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Visitors find 9/11 memories amid a forest of flags

Together, the rows upon rows of rippling flags are called a “Healing Field,” although, once inside the impressive display, the effect is more like being in a forest. Visitors become immersed in the tragedy’s magnitude and in the startling effect of 3,000 individual star spangled banners, each 3 feet by 5 feet in size, waving virtually nonstop in honor of those lost on Sept. 11, 2001.

Hundreds of people were coming and going throughout the morning Saturday at Gratwick Riverside Park in North Tonawanda to pay their respects, to pray and in some cases to educate. Many reflected on where they were when terrorists hijacked four passenger jets. Two were flown into the World Trade Center and another, the Pentagon. One crashed in a field in Pennsylvania – a mission thwarted by brave passengers who rushed the cockpit.

The free memorial and its companion programs are presented by the Erie Niagara Sunrise Exchange Club and the Exchange Club of the Tonawandas as part of their commitment to America.

With each flag carrying the name and story of one of the victims, the resoundingly patriotic memorial is also intensely personal.

“This is somebody who went to work that Tuesday and expected to come home Tuesday night,” is how organizer Ronald Sciandra put it.

Jan and Jerry Ambrose of LaSalle knew one of those people.

“My wife’s cousin’s husband died in Tower 2,” Jerry Ambrose said.

Jan Ambrose said she heard about the Healing Field by chance a week ago at a craft show, “so I decided we had to come.

“It’s an unbelievable memorial to them,” she continued. “There are so many, when you get in here you can’t see anything else. It’s amazing.”

Ambrose said Guza’s son also worked in the Trade Center, but he was transferred to Boston just before the attacks.

“It’s such a waste,” she said. “I see people who were 35. They would be 50 now – they could be running for president, or doing so many things. Instead, my cousin’s grandchildren will never know their grandfather.”

Linda Smyth’s grandsons Dominic and Nathan Ferolo also were born after 2001. They have heard about 9/11 only in class and on TV, so Smyth, who lives in Tonawanda, took them to the memorial to help them get a better sense of the scope of what happened.

“It’s something very emotional for me, and it’s something we don’t want anyone to forget,” Smyth said. Walking among the flagpoles – the banners so high that the bottoms were over Nathan’s head – they tried to imagine a person standing in the place of each flag, she said.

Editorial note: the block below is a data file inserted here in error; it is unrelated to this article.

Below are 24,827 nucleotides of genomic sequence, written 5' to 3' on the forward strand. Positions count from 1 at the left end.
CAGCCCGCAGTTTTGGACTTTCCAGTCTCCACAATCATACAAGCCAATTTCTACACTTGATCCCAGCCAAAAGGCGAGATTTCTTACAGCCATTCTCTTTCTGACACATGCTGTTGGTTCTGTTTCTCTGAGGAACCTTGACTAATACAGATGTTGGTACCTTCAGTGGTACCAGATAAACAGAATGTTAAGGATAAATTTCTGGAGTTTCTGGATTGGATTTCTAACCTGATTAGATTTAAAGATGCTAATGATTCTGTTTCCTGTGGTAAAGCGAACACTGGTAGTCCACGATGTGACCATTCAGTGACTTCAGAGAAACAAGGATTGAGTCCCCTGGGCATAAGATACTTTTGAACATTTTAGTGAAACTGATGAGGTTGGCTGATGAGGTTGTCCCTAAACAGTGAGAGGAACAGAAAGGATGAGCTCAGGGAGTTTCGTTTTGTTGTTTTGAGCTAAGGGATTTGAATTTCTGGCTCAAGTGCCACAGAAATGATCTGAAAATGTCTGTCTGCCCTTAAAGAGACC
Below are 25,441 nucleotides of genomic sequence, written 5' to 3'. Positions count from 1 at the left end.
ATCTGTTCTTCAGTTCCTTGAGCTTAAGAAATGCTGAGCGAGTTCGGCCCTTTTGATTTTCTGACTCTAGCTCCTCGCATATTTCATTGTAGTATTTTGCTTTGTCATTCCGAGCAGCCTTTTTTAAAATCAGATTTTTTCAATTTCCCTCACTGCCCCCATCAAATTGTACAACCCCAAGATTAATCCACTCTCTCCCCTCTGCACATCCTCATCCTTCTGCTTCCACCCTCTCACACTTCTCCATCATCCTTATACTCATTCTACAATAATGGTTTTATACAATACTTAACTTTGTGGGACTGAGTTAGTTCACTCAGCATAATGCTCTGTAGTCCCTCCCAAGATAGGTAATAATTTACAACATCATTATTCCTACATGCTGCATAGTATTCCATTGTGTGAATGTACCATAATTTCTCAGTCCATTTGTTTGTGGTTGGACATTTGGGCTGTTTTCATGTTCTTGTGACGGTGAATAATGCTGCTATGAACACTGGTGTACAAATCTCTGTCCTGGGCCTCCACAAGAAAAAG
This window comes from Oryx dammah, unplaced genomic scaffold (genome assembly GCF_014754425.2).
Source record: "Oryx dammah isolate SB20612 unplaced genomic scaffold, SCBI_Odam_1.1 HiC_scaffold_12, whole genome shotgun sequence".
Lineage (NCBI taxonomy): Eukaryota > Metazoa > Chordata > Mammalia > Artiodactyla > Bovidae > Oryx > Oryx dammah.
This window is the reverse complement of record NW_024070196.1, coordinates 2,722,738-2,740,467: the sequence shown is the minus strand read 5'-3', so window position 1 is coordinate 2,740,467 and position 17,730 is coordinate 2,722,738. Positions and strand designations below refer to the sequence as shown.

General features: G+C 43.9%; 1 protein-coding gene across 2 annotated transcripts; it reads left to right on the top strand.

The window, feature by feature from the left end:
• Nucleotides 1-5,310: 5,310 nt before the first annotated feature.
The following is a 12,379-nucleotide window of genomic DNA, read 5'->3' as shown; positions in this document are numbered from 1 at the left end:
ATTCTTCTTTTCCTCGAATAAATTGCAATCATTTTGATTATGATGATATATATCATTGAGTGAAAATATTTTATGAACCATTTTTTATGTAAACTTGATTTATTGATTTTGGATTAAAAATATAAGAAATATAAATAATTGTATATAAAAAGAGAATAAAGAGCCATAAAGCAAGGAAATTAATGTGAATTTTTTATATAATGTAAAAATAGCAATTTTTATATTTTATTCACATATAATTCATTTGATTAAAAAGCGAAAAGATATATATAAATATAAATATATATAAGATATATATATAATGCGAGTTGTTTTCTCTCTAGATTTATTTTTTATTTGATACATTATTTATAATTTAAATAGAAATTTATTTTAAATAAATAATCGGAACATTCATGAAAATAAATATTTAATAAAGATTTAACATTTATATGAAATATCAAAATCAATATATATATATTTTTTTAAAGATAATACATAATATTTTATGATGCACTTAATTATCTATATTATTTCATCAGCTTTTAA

Dominic said stories on the tags helped him see the markers as people.

“There was one where she was only 20 years old,” he said quietly.

At the other end of the long field, Ruby Falcone and Ruth Toarmino of Niagara Falls were not planning on having such an emotional morning. They were heading to the North Tonawanda Farmers Market when they saw the flags and stopped for a closer look.

Before they left, each was wearing a new commemorative T-shirt and recalling where they were 15 years ago.

Falcone, who lived in Las Vegas then, had the TV on in the background that day when she noticed that the image had changed.

“I thought what an odd movie for the morning,” she said. And then, like everyone else, she couldn’t stop watching.

Toarmino felt many old emotions coming back as they went among the flags. “It’s so sad,” she said. “There is a lot of heartache out there.”

“When it happened,” Falcone said, “I said thank Jesus I didn’t lose anyone, but really, it feels like we did.”

That sense of common loss helped inspire the army of volunteers who worked to make the memorial come together.

Sciandra got the ball rolling in March 2015 as an Exchange Club project.

“It’s the first time it has been done in Western New York,” he said.

Companies and individuals sponsored flags for $25 – and people still can do that, right up until the field is taken down Sunday afternoon. For the donation, you get to keep the flag, the flagpole and the tags, with a personal tag sent to you if it isn’t made already.

Joseph Bernas of North Tonawanda said his wife, Angeline, made all the memorial tags on their home computer before volunteers assembled the flags.

Robert Ward of Tonawanda did his part by sponsoring two banners. A Korean War veteran, he served in the Navy from 1951 to 1955, then switched to the Air Force, based with the 107th in Niagara Falls until 1965, and he appreciated that the field also honored vets.

A bad back kept him from helping with the set-up, but his son and daughter-in-law were among the volunteers who pounded in 3,000 plastic-coated rebar stakes to anchor the hollow white flagpoles set out on a well-calibrated grid.

Ward reflected on how national tragedies have the power to inspire people.

“I was 7 years old at the time of Pearl Harbor,” he said. “I will never forget it. So then I joined the Navy – later on.”

National Guard and Air Defense veteran Ron Pohlman, who recalls the Cold War days when he worked with Nike Ajax missiles, said the project was beyond his expectations.

“It’s great to get in the middle of them and hear all that fluttering,” Pohlman said. “What they did is incredible.”

He smiled and shook his head as he looked at the tribute.

“I wish everyone could care about this the way I do,” he said. “But that’s what makes (our country) special – they’re free not to.”

The program continues Sunday at 8 a.m. with a reading of the names of those who died in the Sept. 11 attacks. Music begins at 1 p.m. before the closing ceremonies at 2. The field will be dismantled when the ceremony concludes.


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